Connect with 2022 Open Assets Awards Winners

We are always up for a chat.

And you wrote “And curious to know more about the wiki foundation … … usually a technology thought of as old…”

I guess Wikis are old, but simple enough to be very flexible - that is their utility (wiki is the word for “fast” in Hawaiian). The wiki tech is used for the central repository and if campuses or countries need a more local approach, we will be releasing Project Solo which is a FOSS technology based on Drupal (in partnership with Learnful) to allow for local hosting, but still couple to the principal repo and share in a pseudo-federated approach (via the proposed SoloNet). In the theme that just publishing is not enough, Solo has native H5P, QTI and other courseware features to make it useful.

We have a soft release of this, but people can see a video of it for OEWeek last March:

@OpenLearn I am very much interested in learning more of your project. We would love to partner to expand out scope more globally.

@DelmarLarsen Please do – it would be a pleasure. patrina.law@open.ac.uk

What I meant by “challenge function” is a bit like Devil’s Advocate. Just more oriented towards acknowledging the importance of the work and pushing it towards something as appropriate to the context as possible.
So…
Your ambitious vision inspires awe and can serve as a rallying cry. Some of the questions voiced in Nantes which might expand it have to do with global inequalities and “Who decides on what counts as knowledge worth learning?”. (I tend to call it “Epistemic Justice”, because academic jargon is sometimes useful.)

The easy part first:
Translating LibreTexts into our languages is great. How about translating from diverse languages? Including Indigenous ones?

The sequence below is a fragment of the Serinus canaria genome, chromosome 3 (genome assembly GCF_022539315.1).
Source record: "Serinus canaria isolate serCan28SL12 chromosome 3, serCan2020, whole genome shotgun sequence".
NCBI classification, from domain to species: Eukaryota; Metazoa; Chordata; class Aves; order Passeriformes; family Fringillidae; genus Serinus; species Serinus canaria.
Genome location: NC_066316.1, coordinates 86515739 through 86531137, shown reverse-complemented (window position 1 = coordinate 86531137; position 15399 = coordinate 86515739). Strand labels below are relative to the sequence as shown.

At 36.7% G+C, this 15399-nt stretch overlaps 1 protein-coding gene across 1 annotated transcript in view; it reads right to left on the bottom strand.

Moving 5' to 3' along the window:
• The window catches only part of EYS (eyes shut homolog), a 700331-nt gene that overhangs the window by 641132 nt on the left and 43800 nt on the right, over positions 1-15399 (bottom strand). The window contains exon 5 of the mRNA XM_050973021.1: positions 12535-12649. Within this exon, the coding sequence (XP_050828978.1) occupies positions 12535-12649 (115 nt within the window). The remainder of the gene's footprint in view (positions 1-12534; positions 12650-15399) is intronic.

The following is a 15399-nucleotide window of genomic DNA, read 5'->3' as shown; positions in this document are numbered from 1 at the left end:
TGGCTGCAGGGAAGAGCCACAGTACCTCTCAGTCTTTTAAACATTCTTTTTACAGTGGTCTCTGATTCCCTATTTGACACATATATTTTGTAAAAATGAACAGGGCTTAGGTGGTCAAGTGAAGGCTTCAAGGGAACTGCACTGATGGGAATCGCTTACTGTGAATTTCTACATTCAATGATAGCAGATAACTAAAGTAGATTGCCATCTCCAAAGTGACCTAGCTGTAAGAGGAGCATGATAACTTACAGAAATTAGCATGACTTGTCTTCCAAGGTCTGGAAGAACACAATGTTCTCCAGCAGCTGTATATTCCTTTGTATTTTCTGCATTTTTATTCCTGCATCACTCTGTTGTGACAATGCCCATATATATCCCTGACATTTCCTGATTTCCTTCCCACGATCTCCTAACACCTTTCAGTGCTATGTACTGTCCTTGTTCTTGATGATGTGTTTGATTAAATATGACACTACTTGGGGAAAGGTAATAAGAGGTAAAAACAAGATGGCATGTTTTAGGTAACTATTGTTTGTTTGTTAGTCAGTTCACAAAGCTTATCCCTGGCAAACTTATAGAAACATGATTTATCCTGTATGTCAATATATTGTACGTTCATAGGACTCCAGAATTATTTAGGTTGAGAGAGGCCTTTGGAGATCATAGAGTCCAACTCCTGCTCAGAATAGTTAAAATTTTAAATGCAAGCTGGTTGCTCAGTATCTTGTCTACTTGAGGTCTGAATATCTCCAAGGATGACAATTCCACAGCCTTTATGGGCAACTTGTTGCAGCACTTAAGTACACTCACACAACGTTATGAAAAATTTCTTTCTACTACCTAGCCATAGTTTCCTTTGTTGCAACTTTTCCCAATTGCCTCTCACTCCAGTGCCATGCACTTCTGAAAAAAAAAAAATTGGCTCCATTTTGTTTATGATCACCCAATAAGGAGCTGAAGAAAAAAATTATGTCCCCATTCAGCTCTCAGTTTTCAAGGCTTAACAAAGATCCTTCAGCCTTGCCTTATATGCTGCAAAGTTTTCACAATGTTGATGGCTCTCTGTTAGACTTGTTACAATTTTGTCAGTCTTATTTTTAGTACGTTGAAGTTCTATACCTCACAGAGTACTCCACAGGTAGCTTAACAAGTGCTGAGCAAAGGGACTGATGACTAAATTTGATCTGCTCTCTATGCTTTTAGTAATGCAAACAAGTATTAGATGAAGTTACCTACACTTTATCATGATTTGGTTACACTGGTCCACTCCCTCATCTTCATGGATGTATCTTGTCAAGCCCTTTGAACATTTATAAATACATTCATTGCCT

Then, something a bit tougher… If the LibreVerse is to become a thriving ecosystem, how will it serve as a breeding ground for the type of diversity there is in ways people approach learning? As we go beyond texts, how might we bring in lived experience, especially that coming from the so-called “Global South”?
Much of that might go beyond formal schooling, especially that set by levels (“Higher”, “Further”, “postsecondary”, “primary”, “secondary”, “K-12” in the US and some parts of Canada…).

In other words (and by partial reference to an exchange @paulstacey), can the LibreVerse avoid the “international development” paradigm to get into global participation?

Hello and congratulations for the awards !
What about offline access ? is there a plan ? Thanks

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Ahh. I love talking offline distribution. All our pages can be exported as PDFs and our compiled books can be piped through print-on-demand services (Lulu or Amazon) for physical books; many countries have access to that resource, but clearly many do not. We built a mock-up of a raspberry pi system called “LibreTexts in a Box” that we initially used Kolibri to download the entire corpus for offline access. This sneakerware approach may be better with Kiwix, which we pursued before the pandemic and we should reconnect with them again.